Korean Summit Could Open Doors to More Meetings on Peninsula

Korea Summit

The historic summit bringing together President Donald Trump and North Korean leader Kim Jong Un in Singapore on Tuesday could be a catalyst to eventually provide a major boost for the meetings industry.

The summit has the potential to strengthen relations between the two countries that could result in the easing of travel restrictions for the U.S. and its allies, including North Korea.

An informal survey of those in the meetings industry in South Korean found that most people are hopeful that the summit—and increasingly friendly relations between the two Koreas—could lead to other positive developments. South Koreans are cautious, however, due to the well-documented erratic behavior of North Korea.

“But it does feel different at this time,” Kim Baeho, director of the MICE planning team for the Korea Tourism Organization, told Smart Meetings in Seoul on Monday.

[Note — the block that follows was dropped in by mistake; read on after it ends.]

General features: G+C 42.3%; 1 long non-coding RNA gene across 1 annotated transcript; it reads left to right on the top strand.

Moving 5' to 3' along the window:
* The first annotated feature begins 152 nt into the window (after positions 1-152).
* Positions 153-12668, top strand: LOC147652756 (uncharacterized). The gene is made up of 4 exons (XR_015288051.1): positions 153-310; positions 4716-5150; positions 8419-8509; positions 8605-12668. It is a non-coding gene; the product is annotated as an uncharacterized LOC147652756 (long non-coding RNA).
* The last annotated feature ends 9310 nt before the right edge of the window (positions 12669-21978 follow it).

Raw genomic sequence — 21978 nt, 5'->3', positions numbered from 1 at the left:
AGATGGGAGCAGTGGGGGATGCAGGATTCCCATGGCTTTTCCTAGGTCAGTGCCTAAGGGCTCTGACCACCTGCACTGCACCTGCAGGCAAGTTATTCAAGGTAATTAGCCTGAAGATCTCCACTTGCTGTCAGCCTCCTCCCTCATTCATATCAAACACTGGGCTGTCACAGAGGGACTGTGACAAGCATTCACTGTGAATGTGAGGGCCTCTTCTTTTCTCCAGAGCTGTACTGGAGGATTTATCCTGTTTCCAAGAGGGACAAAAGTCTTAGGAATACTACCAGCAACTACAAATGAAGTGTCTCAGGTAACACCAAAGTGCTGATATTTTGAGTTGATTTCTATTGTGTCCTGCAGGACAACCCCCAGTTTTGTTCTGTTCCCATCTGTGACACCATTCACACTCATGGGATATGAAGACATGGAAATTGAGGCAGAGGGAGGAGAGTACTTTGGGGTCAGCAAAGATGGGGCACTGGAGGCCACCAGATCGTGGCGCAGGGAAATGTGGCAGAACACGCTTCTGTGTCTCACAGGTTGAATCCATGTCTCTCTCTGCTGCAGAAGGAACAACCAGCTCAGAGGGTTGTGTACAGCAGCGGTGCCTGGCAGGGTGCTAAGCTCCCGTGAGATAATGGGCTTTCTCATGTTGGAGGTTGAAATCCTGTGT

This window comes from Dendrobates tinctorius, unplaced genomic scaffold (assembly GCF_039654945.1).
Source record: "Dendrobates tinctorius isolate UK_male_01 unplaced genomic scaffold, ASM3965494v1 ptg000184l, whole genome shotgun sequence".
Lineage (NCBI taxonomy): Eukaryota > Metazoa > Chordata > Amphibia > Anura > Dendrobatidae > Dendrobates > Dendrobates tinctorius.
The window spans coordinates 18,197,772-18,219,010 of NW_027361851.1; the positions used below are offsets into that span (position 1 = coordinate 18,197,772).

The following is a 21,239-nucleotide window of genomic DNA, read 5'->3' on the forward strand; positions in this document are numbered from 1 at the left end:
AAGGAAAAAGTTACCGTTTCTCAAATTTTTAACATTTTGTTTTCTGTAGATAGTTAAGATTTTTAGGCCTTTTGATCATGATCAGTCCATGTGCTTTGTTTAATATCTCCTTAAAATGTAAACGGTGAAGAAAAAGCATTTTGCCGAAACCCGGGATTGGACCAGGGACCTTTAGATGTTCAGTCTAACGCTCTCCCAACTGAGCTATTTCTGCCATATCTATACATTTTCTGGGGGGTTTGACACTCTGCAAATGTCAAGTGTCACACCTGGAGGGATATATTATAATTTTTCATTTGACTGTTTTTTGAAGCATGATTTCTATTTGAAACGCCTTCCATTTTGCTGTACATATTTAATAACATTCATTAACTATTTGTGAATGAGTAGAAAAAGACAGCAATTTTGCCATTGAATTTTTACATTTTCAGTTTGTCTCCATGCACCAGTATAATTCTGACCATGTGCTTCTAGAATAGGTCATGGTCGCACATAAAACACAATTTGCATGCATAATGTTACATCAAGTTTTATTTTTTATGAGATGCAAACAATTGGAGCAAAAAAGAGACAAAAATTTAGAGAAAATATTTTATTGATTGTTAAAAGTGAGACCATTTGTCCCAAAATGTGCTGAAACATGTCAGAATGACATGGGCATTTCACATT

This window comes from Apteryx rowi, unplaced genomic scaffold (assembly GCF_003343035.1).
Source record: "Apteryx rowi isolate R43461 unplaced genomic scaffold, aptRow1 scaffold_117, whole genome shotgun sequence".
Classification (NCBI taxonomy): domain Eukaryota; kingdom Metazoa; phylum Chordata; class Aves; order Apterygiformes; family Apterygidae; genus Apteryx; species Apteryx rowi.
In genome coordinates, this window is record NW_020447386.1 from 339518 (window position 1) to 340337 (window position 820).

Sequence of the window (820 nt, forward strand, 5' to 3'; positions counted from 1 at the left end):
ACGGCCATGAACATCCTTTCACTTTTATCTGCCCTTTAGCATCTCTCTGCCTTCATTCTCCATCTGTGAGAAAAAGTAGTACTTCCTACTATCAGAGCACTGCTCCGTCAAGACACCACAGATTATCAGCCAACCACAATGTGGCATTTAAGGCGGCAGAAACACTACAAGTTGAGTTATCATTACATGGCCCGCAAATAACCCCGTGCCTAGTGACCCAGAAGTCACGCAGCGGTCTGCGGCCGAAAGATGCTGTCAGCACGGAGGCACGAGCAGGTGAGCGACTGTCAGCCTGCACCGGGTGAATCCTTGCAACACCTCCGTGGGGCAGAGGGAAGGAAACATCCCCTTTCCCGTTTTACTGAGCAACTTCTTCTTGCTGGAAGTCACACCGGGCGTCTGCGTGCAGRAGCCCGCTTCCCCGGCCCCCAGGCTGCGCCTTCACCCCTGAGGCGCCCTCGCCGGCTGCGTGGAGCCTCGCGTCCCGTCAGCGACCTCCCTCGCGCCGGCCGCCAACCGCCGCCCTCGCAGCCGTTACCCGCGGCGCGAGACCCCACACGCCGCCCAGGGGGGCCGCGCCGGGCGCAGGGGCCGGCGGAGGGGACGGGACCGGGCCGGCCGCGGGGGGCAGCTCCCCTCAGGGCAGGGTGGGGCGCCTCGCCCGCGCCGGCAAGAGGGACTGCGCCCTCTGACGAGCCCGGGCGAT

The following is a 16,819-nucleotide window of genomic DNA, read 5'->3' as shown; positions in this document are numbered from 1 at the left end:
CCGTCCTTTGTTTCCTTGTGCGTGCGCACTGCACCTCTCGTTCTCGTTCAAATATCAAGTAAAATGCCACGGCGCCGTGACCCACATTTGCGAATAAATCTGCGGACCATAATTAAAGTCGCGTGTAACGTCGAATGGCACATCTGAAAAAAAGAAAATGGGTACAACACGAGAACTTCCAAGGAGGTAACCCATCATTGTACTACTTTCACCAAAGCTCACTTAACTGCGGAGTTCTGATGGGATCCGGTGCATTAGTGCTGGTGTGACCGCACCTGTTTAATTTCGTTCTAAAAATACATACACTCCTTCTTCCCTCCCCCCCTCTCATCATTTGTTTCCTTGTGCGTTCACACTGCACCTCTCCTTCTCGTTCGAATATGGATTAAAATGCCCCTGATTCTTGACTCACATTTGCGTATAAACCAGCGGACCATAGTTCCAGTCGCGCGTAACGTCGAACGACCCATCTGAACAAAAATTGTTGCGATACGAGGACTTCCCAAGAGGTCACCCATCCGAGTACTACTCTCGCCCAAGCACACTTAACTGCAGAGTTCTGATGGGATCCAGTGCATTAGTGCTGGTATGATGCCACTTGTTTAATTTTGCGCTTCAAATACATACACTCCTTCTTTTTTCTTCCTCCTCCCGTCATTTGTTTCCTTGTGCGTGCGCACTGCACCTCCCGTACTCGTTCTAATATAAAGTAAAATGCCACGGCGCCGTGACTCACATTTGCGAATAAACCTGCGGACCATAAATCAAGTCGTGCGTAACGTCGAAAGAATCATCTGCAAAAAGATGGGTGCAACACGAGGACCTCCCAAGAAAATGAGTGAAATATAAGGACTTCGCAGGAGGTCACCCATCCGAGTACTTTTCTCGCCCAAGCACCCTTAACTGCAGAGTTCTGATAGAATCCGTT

He is hopeful that the doors will again open to facilitate South Koreans traveling to their northern neighbor. North Korea is filled with hills and mountains, separated by deep, narrow valleys. South Koreans were able to travel to North Korea up until about 10 years ago, when relations between the countries worsened.

Kim said that such places as Mount Kumgong (Diamond Mountain) are very attractive destinations in North Korea.

Kim also noted that the tense situation between the two Koreas that existed before the 2018 Winter Olympics in South Korea—which North Korea participated in—wasn’t as alarming to South Koreans as was portrayed by media around the world. “South Koreans are calm and peaceful—and we have experienced these things before,” he said.